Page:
"Chameleon yolks contained considerably higher levels of carotenoids than levels previously reported from two viviparous lizard species, and β-carotene concentrations were of the same magnitude as reported in grazing tortoises. Measurable concentrations of retinol at all stages of egg development suggest effective conversion from carotenoid precursors, with concentrations similar to those measured in other lizard eggs. "

http://www3.interscience.wiley.com/cgi-bin/abstract/68753/ABSTRACT?CRETRY=1&SRETRY=0

http://www.peteducation.com/article.cfm?cls=17&cat=1796&articleid=3027

You asked..."What would be a good source of preformed vitamin A ?"...do you mean vitamin A and nothing else? If not, Nekton-Rep contains it and so does Reptivite....but I don't know if they would be considered "good" sources or not.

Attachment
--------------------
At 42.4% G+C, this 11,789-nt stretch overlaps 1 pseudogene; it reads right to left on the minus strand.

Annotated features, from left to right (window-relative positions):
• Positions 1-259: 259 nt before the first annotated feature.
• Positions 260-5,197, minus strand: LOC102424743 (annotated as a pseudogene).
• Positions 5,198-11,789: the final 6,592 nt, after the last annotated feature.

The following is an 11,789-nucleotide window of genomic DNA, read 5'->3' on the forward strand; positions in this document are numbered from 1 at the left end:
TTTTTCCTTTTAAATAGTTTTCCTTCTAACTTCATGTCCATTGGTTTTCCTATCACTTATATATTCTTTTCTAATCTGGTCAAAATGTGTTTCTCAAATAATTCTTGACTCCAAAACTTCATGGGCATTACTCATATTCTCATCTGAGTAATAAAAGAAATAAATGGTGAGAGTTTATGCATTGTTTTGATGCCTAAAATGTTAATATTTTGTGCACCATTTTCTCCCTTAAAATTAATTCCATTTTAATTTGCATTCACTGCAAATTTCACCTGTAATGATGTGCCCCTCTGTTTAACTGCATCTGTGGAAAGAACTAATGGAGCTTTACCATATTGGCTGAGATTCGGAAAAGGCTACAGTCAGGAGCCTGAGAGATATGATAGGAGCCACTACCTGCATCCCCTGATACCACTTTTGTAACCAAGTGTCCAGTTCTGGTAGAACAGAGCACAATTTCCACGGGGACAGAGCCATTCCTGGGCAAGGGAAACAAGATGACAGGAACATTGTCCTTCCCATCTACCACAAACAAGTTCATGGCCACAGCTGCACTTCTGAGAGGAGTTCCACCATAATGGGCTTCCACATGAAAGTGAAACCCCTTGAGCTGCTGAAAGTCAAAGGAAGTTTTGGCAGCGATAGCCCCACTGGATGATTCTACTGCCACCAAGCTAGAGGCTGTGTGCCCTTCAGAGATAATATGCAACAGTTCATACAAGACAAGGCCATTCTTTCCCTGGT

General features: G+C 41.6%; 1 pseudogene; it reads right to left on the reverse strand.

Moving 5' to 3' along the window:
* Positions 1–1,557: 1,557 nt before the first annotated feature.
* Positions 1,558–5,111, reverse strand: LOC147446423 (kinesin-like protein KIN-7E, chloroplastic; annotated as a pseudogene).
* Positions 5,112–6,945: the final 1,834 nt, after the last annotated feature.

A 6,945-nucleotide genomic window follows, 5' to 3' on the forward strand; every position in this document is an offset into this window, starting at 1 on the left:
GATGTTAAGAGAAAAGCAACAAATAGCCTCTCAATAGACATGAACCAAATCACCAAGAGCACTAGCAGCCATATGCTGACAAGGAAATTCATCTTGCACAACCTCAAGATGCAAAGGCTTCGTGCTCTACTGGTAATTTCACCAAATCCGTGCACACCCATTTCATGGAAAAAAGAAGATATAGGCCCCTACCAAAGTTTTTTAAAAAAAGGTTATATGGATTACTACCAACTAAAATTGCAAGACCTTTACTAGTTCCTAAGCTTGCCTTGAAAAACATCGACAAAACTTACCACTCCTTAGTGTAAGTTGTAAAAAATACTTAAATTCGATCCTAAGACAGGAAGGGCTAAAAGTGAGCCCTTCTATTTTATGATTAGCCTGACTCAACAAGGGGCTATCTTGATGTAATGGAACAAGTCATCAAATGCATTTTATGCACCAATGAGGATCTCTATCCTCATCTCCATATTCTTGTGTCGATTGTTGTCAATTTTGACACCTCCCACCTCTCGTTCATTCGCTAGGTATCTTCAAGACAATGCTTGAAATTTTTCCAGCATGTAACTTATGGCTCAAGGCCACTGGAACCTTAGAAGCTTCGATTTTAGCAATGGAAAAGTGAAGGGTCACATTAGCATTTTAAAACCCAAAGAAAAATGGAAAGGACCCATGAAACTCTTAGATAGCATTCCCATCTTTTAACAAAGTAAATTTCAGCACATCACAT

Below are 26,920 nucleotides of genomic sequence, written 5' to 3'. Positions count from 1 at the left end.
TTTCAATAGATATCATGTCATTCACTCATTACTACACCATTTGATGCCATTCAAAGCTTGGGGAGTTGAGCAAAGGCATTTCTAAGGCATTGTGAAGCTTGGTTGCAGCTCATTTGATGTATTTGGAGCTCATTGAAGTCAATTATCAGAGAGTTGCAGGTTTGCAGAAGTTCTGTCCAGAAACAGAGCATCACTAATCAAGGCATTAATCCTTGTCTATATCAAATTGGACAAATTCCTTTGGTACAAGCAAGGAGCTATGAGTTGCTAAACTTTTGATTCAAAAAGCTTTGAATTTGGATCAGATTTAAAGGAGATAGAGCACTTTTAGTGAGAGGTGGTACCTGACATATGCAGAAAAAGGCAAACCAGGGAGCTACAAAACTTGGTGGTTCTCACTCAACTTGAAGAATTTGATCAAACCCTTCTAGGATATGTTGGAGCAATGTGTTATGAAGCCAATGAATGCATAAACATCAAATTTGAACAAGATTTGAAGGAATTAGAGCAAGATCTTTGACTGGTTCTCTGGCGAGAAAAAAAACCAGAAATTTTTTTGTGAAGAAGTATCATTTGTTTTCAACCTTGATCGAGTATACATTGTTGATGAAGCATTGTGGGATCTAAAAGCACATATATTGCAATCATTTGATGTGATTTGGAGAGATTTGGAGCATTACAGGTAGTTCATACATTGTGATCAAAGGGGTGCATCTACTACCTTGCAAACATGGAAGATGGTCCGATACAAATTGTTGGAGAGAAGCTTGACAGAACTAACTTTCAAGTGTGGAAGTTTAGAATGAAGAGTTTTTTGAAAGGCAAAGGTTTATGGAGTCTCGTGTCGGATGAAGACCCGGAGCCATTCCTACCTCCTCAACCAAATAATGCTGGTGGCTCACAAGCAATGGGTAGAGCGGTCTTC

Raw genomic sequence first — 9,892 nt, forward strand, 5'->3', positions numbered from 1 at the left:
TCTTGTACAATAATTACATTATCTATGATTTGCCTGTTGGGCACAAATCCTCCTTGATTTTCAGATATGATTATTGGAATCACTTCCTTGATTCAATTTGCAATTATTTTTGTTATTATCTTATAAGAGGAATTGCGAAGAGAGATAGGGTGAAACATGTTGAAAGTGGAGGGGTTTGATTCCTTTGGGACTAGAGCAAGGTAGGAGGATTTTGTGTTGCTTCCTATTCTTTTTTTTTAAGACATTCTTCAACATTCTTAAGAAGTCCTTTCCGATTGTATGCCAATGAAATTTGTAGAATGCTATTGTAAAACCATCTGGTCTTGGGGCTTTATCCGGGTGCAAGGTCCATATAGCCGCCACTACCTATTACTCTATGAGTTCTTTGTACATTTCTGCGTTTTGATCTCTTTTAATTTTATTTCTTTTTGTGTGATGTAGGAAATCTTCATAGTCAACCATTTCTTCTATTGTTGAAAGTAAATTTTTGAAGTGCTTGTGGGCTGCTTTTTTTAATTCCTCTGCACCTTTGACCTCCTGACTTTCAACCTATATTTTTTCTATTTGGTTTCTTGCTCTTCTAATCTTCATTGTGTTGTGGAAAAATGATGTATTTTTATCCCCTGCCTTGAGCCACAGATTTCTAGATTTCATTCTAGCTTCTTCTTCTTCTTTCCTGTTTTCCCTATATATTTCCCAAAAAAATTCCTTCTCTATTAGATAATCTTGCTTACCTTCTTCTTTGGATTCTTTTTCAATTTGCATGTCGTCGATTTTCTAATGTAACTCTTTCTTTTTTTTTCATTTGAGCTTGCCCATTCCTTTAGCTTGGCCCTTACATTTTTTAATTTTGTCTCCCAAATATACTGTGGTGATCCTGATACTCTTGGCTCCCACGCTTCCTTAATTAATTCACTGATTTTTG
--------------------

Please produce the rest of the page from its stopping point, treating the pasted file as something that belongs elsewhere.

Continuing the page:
In Connie Dorval's book CHAMELEONS IN CAPTIVITY she mentions that panthers require higher doses of vitamin A than most other chameleons and I was looking for a source.
 

kinyonga

Chameleon Enthusiast
I can only tell you my own experiences...when I used to use Nekton-rep (with preformed vitamin A) I had chameleons with MBD and now I use Rep-Cal's herptivite (beta carotene) and have not had a case of MBD in a chameleon for years. However, I have also changed my methods of gutloading and other things that may be part of the reason for no longer having MBD problems with chameleons.

I have had a lot of chameleons autopsied and only one ever came back with a vitamin A deficiency.

D3 from supplements and preformed vitamin A can build up in the chameleon's system...but lack of both vitamins is also a problem...so its a tough balance to achieve.

This article talks about overdoses and defeciencies...
http://www.seavs.com/case_studies/lizards/chameleons.asp
"# The exact requirements for vitamin A and D are no the same for all chameleon species and are higher for growing juveniles and reproductively active females.